In the New Zealand mud snail’s native habitats, it is vulnerable to infection by the trematode Microphallus sp.. The potential biological control method that is currently underway at the University of California, Santa Barbara, is the use of the trematode parasite Microphallus sp.. This parasite lives and reproduces in the intestines of ducks and reproduce sexually, with eggs being released through the feces and then consumed by the New Zealand Mud Snail. Inside the snail, eggs hatch and the larvae reproduce asexually result in thousands of cysts forming inside the snail. This trematode uses the snail as only an intermediate host, with the ultimate goal of reaching the intestine of a local water fowl. Snails are infected by the larval stages of the parasite, which multiply asexually and castrate the snail—completely stopping reproduction. Encysted snails also undergo behavioral modification, increasing the chances that the snail will forage near the water’s surface in the morning, the time of day that water fowls hunt (Levri 1998).
The combined effects of parasitic castration and predation may reduce snail densities to tolerable levels. The efficacy of this host-parasite interaction in reducing snail population size, and safety of biological control, must be determined before the costs and benefits of biocontrol can be evaluated.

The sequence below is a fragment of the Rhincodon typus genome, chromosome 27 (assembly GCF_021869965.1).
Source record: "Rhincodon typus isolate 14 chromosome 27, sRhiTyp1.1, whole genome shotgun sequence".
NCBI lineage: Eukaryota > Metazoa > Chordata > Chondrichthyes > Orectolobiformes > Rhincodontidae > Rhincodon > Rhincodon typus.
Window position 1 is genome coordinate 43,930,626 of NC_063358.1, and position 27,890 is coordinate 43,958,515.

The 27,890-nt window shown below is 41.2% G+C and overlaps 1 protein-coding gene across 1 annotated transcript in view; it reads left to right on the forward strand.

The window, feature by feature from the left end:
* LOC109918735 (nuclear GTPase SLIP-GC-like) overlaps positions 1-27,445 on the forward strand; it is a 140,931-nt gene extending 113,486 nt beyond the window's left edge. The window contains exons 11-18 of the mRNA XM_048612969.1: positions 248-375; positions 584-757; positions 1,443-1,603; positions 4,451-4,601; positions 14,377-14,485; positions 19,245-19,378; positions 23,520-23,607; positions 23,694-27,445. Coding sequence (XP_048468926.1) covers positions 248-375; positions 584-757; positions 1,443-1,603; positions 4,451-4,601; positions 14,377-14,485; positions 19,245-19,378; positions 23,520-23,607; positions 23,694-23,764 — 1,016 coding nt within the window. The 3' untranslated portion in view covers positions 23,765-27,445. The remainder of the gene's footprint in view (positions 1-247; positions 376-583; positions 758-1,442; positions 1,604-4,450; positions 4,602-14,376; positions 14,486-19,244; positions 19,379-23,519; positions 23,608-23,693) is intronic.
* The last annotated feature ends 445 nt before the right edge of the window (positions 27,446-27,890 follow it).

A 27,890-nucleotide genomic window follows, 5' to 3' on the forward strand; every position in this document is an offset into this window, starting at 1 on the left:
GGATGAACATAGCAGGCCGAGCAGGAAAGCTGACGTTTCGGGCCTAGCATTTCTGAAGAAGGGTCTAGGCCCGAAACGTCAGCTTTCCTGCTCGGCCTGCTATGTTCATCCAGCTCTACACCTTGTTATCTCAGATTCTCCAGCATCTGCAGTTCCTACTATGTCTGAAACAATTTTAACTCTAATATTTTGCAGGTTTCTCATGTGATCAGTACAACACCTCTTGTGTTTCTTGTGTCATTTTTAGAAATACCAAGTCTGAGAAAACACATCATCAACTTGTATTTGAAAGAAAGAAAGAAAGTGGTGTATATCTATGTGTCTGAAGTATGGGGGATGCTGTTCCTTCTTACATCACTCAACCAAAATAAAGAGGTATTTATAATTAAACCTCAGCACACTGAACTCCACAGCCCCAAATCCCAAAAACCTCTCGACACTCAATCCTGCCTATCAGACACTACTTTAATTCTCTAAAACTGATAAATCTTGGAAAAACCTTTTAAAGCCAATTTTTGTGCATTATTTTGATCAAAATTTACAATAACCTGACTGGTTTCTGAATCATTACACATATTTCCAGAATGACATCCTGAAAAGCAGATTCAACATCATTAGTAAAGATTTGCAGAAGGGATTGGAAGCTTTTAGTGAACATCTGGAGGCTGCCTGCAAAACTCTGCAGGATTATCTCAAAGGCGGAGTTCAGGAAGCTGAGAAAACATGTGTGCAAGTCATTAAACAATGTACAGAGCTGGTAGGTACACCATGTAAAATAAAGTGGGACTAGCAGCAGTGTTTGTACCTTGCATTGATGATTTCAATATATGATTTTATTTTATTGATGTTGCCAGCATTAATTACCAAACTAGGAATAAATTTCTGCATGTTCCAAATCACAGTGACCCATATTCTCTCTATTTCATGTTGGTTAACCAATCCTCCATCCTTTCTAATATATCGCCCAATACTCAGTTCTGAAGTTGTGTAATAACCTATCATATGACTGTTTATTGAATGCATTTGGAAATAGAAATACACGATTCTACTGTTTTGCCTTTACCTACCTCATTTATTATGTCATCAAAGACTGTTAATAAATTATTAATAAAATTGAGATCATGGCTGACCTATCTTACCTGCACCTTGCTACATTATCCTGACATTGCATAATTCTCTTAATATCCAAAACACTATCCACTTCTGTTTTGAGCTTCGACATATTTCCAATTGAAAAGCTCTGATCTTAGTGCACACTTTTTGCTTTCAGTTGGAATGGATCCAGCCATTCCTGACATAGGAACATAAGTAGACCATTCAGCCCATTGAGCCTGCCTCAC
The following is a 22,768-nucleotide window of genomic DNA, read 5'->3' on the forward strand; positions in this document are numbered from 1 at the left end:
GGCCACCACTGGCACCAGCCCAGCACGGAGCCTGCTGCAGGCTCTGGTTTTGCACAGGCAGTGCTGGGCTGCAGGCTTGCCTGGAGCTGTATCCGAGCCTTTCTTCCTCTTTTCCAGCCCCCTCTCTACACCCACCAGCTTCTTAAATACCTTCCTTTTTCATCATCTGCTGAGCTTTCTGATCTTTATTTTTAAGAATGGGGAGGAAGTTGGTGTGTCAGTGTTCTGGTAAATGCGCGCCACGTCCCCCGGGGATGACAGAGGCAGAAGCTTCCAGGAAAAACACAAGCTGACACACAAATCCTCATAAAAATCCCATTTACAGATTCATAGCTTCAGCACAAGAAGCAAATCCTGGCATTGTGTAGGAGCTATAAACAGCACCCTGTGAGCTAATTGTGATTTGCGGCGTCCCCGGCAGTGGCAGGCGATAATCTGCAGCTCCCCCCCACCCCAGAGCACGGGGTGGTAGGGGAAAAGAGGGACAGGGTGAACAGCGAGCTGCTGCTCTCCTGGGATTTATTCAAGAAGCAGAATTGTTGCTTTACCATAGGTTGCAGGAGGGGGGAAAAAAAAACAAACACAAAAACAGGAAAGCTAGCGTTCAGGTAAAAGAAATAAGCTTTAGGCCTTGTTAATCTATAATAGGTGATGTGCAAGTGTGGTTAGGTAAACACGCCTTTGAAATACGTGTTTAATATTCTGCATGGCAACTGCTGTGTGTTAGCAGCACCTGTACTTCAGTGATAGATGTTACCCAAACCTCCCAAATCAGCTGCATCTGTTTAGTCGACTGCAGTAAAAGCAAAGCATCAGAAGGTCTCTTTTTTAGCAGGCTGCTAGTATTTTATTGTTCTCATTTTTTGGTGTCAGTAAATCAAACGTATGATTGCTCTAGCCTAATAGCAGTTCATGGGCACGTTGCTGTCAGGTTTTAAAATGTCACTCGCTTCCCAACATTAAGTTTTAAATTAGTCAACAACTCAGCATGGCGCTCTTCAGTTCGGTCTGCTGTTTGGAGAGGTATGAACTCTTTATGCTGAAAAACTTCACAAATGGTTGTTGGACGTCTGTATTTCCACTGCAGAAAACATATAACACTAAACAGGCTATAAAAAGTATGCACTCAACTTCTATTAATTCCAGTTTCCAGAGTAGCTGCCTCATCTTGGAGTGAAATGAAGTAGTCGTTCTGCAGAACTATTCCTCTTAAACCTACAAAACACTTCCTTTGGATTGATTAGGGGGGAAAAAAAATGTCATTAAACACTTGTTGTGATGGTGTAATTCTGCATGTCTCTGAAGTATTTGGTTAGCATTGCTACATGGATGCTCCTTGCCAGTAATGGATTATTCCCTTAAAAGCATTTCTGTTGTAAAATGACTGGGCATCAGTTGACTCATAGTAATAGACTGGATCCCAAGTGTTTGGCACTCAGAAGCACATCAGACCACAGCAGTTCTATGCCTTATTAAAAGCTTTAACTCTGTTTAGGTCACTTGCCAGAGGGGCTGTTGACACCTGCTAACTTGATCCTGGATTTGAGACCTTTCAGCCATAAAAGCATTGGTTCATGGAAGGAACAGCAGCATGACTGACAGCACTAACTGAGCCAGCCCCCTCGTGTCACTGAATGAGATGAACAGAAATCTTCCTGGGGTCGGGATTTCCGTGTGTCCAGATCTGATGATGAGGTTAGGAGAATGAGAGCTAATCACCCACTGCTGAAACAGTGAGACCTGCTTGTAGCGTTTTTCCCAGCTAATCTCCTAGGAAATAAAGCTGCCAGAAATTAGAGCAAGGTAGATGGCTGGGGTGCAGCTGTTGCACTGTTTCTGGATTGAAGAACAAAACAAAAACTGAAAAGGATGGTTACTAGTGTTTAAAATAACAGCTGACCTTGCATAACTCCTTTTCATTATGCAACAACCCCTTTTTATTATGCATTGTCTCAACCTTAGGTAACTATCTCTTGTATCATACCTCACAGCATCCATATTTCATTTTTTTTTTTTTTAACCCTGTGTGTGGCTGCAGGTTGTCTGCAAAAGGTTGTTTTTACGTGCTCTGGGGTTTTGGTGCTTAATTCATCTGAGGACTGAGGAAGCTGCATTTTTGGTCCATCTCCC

In 2011, a Sea Grant funded project (Principal Investigators: Tom Dudley and Ryan Hechinger) worked on developing potential biocontrol agents for the New Zealand Mud Snail. We proposed that Classical Biological Control (biocontrol), the introduction of natural enemies from the native region of the pest to suppress the abundance of invasive pest species, is a potentially appropriate means of achieving this goal, and possibly the only effective means of doing so.
This research will provide the information basis regarding efficacy and safety of the intended NZMS biocontrol agent.